Carr told TCJ that the complicated circumstances gave them a limited set of defensive options. “If this was the only charge, I would have taken this all the way. And this statute needs to be taken all the way.”

When asked if he was pleased with the outcome of the case, Peters replied, “I’ve been doing this for 33 years, so I’m long past the personalization stage. I thought the sentence was fair for the circumstances. It was one of the lower sentences we’ve seen: three months under the lower section of the sentencing guidelines.” Peters stated that Judge Lodge credited Kutzner verbally for having “immediately taken responsibility” and resigned from his teaching position. “It was the right thing to do,” Peters said. Peters told me that in past cases involving a teacher, the teachers in question had refused to resign, thus continuing to draw a salary for the duration of the investigation, and that in contrast to this, his office and the judge both appreciated Kutzner’s speedy cooperation.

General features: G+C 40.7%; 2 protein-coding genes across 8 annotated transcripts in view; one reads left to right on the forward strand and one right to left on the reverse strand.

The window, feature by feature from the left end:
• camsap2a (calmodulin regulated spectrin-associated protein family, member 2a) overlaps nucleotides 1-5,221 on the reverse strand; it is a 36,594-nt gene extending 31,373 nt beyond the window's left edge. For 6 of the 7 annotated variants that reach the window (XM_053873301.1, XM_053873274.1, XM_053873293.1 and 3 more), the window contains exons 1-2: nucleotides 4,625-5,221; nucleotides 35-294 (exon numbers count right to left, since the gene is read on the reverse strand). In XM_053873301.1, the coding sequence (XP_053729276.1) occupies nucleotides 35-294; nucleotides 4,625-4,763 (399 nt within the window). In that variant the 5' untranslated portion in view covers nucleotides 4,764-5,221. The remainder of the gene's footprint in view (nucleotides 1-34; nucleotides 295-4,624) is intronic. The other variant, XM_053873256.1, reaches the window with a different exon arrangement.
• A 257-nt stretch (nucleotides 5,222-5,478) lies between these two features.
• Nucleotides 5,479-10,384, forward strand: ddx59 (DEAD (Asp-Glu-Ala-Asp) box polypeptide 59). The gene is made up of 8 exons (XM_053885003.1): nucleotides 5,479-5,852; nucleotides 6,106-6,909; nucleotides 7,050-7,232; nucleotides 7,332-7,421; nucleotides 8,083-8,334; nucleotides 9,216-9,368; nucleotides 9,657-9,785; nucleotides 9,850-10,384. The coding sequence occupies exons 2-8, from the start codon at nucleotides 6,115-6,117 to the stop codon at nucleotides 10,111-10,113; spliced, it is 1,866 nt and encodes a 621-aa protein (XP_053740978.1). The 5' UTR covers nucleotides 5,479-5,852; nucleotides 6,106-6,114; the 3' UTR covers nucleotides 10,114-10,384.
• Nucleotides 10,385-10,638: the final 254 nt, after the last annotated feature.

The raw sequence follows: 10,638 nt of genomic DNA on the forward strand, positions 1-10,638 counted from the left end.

However, Kutzner’s counsel was less than satisfied with the outcome of the case: “Jim Peters told me yesterday that this was the least amount of time ever for that statute. And I told him, ‘Is that supposed to make me feel better?’ A day like yesterday [the sentencing] really hurts. It makes me older.”

The most significant similarities with the two most recent cases, those of Kutzner and Christopher Handley, are the ways in which prosecutors used the minimum mandatory penalties required by one offense (receipt or distribution of “obscene visual representations of the sexual abuse of children”) to obtain a plea for another offense (possession of “obscene visual representations of child sexual abuse”). In Handley’s case, the images in question were approximately 150 images from a collection of thousands of comics and videos, significantly different from Kutzner’s, in which there existed evidence of interest in and possible distribution of actual child pornography. However, in both cases the minimum mandatory sentence was used as leverage to extract a plea.